Inside Historic Black Bookstores' Fight for Survival against the COVID-19 PandemicBreaking News
tags: books, African American history, bookstores
OAKLAND – Inside Marcus Books, the nation’s oldest black-owned bookstore, no one lingers anymore over shelves lined with a diasporic collection of African and African-American history, culture, music and literature
Staffers take phone orders from the safety of their homes. Shoppers keep their distance when darting in and out to pick up purchases. Blanche Richardson, whose parents founded Marcus Books 60 years ago, works alone in the store, putting on a protective mask for curbside deliveries.
Operating in a state of emergency is nothing new for independent black-owned bookstores, which for decades have survived on the margins of the publishing industry. But COVID-19 is posing a new kind of existential threat, Richardson says. Most bookstores have seen a drop in overall book sales even as online sales pick up.
For decades, these bookstores have occupied a singular place in the cultural life of black America, says W. Paul Coates, founder and director of Black Classic Press and BCP Digital Printing and father of bestselling author Ta-Nehisi Coates.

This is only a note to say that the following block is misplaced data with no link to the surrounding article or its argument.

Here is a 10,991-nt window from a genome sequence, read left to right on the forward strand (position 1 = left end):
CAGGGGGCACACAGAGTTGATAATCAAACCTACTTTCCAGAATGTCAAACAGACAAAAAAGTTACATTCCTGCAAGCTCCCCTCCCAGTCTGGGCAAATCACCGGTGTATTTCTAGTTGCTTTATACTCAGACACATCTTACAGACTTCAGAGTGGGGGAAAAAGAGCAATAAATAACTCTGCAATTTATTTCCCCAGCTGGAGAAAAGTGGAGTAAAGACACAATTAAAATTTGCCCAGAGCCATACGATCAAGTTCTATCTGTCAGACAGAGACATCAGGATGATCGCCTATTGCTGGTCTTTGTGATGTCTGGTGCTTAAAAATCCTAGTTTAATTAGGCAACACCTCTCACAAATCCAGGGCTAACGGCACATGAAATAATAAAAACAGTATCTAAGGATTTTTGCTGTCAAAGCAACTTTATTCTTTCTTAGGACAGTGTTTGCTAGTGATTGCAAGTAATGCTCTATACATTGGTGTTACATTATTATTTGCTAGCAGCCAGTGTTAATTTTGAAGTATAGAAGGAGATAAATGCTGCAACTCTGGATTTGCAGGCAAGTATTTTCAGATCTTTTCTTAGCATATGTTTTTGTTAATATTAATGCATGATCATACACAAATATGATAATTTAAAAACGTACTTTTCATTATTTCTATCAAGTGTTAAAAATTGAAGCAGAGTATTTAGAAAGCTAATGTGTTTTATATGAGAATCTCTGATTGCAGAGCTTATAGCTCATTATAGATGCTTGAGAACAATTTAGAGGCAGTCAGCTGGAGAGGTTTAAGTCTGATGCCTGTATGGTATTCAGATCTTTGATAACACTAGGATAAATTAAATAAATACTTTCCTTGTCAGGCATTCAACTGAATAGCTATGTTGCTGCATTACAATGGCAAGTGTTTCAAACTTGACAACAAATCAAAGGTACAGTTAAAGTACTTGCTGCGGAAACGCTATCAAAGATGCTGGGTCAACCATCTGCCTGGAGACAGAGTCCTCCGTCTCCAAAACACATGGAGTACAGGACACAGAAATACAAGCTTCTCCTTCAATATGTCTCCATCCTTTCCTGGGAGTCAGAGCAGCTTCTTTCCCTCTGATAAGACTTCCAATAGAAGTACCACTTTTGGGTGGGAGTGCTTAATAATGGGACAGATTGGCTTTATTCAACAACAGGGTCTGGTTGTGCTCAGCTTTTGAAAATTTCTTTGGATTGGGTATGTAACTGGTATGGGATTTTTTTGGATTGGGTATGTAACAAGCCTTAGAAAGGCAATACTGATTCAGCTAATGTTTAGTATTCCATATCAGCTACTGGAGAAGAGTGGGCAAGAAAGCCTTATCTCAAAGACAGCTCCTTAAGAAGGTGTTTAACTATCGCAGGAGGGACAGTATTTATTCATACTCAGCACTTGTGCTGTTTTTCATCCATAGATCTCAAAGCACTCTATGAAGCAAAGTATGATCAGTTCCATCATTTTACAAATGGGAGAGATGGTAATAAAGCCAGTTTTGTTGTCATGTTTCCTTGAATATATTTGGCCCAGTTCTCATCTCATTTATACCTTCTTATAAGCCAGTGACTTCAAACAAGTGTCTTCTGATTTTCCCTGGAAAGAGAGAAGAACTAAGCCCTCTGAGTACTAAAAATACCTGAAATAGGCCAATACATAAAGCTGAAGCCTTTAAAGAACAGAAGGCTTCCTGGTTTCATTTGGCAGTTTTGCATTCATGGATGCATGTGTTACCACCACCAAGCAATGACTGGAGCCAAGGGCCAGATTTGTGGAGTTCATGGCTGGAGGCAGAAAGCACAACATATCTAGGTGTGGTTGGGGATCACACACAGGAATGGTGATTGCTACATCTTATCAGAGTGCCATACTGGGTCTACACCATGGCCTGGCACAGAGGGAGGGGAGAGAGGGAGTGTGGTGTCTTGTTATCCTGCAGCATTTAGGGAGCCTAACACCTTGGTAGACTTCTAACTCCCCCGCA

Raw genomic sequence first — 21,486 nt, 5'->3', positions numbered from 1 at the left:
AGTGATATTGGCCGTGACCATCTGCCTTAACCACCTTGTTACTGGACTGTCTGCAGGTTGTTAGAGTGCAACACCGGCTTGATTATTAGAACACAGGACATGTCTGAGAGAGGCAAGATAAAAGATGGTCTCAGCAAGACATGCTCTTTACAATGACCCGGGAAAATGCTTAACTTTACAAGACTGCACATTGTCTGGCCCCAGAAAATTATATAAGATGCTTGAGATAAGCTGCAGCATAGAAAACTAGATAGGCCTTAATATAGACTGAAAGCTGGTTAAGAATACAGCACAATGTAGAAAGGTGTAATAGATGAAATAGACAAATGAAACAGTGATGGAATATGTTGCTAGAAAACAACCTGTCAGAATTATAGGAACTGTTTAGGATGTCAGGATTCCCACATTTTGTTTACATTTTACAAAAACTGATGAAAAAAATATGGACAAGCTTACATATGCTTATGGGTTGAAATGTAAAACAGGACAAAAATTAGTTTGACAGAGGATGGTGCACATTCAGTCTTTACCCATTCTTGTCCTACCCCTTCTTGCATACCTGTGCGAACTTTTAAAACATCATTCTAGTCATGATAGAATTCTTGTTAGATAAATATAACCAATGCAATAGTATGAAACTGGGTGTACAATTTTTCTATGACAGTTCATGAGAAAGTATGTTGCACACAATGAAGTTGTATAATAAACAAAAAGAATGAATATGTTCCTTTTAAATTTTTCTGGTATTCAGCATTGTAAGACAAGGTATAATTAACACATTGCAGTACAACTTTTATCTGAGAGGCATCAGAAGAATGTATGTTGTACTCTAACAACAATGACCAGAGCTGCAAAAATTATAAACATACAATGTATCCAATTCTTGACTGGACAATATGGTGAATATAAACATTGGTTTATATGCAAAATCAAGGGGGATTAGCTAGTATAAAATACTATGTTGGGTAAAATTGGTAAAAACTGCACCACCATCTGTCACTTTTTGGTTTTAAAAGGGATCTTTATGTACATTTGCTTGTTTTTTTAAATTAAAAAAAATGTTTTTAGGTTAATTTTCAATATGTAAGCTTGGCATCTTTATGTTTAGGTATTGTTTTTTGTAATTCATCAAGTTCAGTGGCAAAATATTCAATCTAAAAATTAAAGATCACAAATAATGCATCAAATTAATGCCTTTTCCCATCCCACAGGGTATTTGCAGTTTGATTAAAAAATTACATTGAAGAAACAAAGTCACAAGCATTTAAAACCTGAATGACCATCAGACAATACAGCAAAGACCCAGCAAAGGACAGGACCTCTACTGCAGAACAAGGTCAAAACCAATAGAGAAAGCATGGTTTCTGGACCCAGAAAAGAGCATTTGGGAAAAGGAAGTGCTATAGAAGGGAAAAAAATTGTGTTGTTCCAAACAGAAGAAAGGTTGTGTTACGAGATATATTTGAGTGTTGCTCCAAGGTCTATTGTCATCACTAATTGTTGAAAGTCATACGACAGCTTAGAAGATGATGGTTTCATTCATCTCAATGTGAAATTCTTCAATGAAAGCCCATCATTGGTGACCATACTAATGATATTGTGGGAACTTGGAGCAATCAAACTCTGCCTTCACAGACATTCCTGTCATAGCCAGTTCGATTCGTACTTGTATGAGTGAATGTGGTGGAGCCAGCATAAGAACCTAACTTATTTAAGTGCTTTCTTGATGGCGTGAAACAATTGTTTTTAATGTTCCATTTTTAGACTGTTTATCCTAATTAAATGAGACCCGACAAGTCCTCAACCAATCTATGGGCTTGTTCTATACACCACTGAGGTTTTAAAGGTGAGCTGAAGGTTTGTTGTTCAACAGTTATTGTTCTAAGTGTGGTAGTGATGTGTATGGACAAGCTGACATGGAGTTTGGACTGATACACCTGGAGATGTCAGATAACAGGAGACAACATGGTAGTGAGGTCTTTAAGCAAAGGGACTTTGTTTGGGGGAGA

“Black bookstores are not just in business to sell books,” Coates says. For most, “their mission is to make sure that the information they are carrying expands their community and expands the minds of the people in the community.”
The origins of today’s black-owned booksellers can be traced to the 1800s when African-American abolitionist, writer and publisher David Ruggles operated the nation’s first black-owned bookstore in New York, where he sold anti-slavery publications until a mob destroyed the store.
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